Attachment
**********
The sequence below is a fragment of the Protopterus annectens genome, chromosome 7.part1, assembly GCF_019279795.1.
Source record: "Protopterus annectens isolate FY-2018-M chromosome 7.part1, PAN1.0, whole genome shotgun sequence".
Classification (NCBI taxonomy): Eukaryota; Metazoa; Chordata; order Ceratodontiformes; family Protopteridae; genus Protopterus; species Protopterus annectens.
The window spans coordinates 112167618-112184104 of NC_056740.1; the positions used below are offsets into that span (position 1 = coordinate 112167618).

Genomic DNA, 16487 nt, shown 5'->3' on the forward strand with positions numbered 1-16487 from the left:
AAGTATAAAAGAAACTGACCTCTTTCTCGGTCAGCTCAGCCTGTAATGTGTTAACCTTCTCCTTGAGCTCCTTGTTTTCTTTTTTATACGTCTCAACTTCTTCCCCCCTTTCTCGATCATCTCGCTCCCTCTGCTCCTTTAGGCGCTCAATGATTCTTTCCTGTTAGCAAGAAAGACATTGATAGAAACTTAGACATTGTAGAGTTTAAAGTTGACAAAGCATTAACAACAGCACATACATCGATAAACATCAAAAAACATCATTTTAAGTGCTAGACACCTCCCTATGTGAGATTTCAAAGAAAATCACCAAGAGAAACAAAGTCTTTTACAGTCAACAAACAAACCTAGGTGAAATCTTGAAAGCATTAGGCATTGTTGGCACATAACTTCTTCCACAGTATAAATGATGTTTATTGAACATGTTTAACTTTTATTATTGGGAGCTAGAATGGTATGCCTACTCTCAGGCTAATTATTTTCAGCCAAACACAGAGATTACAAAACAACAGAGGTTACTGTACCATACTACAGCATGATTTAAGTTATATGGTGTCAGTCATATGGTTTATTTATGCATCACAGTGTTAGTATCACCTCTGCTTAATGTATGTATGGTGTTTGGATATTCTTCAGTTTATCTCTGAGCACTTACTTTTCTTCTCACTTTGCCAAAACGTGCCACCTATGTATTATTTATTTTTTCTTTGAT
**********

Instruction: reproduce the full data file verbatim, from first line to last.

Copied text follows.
The sequence below is a fragment of the Protopterus annectens genome, chromosome 7.part1, assembly GCF_019279795.1.
Source record: "Protopterus annectens isolate FY-2018-M chromosome 7.part1, PAN1.0, whole genome shotgun sequence".
Classification (NCBI taxonomy): Eukaryota; Metazoa; Chordata; order Ceratodontiformes; family Protopteridae; genus Protopterus; species Protopterus annectens.
The window spans coordinates 112167618-112184104 of NC_056740.1; the positions used below are offsets into that span (position 1 = coordinate 112167618).

Genomic DNA, 16487 nt, shown 5'->3' on the forward strand with positions numbered 1-16487 from the left:
AAGTATAAAAGAAACTGACCTCTTTCTCGGTCAGCTCAGCCTGTAATGTGTTAACCTTCTCCTTGAGCTCCTTGTTTTCTTTTTTATACGTCTCAACTTCTTCCCCCCTTTCTCGATCATCTCGCTCCCTCTGCTCCTTTAGGCGCTCAATGATTCTTTCCTGTTAGCAAGAAAGACATTGATAGAAACTTAGACATTGTAGAGTTTAAAGTTGACAAAGCATTAACAACAGCACATACATCGATAAACATCAAAAAACATCATTTTAAGTGCTAGACACCTCCCTATGTGAGATTTCAAAGAAAATCACCAAGAGAAACAAAGTCTTTTACAGTCAACAAACAAACCTAGGTGAAATCTTGAAAGCATTAGGCATTGTTGGCACATAACTTCTTCCACAGTATAAATGATGTTTATTGAACATGTTTAACTTTTATTATTGGGAGCTAGAATGGTATGCCTACTCTCAGGCTAATTATTTTCAGCCAAACACAGAGATTACAAAACAACAGAGGTTACTGTACCATACTACAGCATGATTTAAGTTATATGGTGTCAGTCATATGGTTTATTTATGCATCACAGTGTTAGTATCACCTCTGCTTAATGTATGTATGGTGTTTGGATATTCTTCAGTTTATCTCTGAGCACTTACTTTTCTTCTCACTTTGCCAAAACGTGCCACCTATGTATTATTTATTTTTTCTTTGAT